This week, thousands of Jewish students are walking onto their university campuses to be greeted by… nothing. Well, nothing out of the ordinary, that is. Academics are teaching; students are studying. There are sports games, library visits, lunch breaks, submission deadlines, placements, supervisions, J-Soc socials… But that’s all.
Why is this noteworthy? Surely a regular week at university does not warrant a 500-word article. But this week is not like all other weeks.
It’s Israel Apartheid Week.
Since the campaign began in 2005, events have taken place on more than 20 campuses in the UK. In previous years these have been coordinated efforts designed to intimidate Jewish students and cause a commotion: for example, in 2012 a mock checkpoint and an ‘Israeli Apartheid Wall’ were erected at the London School of Economics, leading to physical confrontation.
In stark contrast, this year a scattered handful of speakers will address fewer than 10 universities across the country.
Clearly, Israel Apartheid Week is weakening.
It’s losing the momentum it gained a few years ago; it’s being dragged by tired, worn-out campaigners who can’t admit defeat.
The decline of Israel Apartheid Week mirrors a drop in the presence of the Boycotts, Divestment and Sanctions movement on our campuses.
The battle is not over completely unfortunately, but it’s a start:
To be clear, BDS has not disappeared altogether. Jewish students fought at City University, London and UEA recently. They faced awful intimidation and abuse for doing so (a disturbing, but distinct topic); but these are the only two motions we have faced this academic year. This is a drastic drop from the seven we fought last year.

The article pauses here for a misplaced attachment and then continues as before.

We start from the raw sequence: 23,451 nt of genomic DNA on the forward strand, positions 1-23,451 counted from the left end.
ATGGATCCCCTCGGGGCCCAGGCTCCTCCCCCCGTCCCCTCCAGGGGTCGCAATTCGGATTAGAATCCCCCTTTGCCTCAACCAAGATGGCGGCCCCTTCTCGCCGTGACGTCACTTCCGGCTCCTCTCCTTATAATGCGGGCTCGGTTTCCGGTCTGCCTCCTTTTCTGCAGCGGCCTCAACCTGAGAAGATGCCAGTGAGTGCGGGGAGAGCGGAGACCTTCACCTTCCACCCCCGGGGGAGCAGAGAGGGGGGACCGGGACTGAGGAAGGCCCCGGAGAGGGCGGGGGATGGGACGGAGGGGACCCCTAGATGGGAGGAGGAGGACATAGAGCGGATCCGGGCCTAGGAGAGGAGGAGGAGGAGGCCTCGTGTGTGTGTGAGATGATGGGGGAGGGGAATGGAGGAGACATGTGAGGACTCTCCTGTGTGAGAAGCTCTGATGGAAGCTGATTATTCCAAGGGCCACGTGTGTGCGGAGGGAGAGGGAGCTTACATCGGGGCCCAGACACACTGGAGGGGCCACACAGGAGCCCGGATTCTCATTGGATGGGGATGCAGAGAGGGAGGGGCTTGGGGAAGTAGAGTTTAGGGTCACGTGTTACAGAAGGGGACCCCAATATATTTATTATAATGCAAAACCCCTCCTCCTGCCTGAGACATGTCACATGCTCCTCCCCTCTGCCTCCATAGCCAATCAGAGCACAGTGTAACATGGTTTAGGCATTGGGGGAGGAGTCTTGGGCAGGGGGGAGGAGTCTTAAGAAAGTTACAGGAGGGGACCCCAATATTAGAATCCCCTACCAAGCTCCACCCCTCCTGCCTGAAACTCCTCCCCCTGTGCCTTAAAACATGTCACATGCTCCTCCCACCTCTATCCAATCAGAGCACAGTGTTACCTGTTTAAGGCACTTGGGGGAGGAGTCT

There are still battles to be fought — and we will continue to fight them. A handful of Israel Apartheid Week events is still too many, and Jewish students must be able to challenge BDS motions free from intimidation and abuse; so we still have a long way to go.
We have to keep pushing back at the haters and bigots until they are defeated.
And since we are talking of BDS, here’s a huge #BSDFail: two huge foreign pharmaceutical companies, Merck and WuXi AppTec have partnered together to launch a Biotech incubator in Israel:
Darmstadt, Germany-based multinational chemical, pharmaceutical, and life sciences company The Merck Group, announced Tuesday it has partnered with Shanghai-based pharmaceutical company WuXi AppTec Group to launch ExploreBio pharma and biotech startup incubator in Israel.
Israel-born businessman Mori Arkin and life sciences-focused venture capital fund Pontifax Ltd. are also involved in the venture, Merck said in a statement.
Located at Merck’s existing complex in Yavne, a town in central Israel, the incubator will focus on pre-seed and early stage biotechnology startups. The program will operate with a five-year budget of 20 million euros ($25 million).
In a statement, Merck said that the incubator is looking to invest 1-1.5 million euros ($1.2-1.8 million) per company every year.
This is the third incubator operated by Merck in Israel. Merck’s Yavne site already hosts BioIncubator, the company’s healthcare and life sciences incubator, which was started in 2011 with a budget of 10 million euros ($12 million).
Established in 2000, WuXi AppTec is one of the largest clinical research providers in the world, focusing on biological, cellular and genome medical research as well as on medical equipment inspections.
This new investment in Israel’s scientific future says more about Israel than all the stupid slogans of BDS. It shows that these foreign giants have confidence in Israel’s future and in its scientific and technological prowess. Kol hakavod to the investors and we wish them and the Israeli companies huge success.
This week in the Synagogue we read the portion called “Zachor” – “Remember” – where we are commanded to “remember what Amalek did to you when you left Egypt”. We are also instructed to destroy Amalek and its memory.
There is no better way to destroy our enemies than by building ourselves up, whether by searching for our historical roots through archeology or by building up our innovative, technological industries. The articles I have brought to you here show that we are well on the way to success.
On this note I wish you all Shabbat Shalom!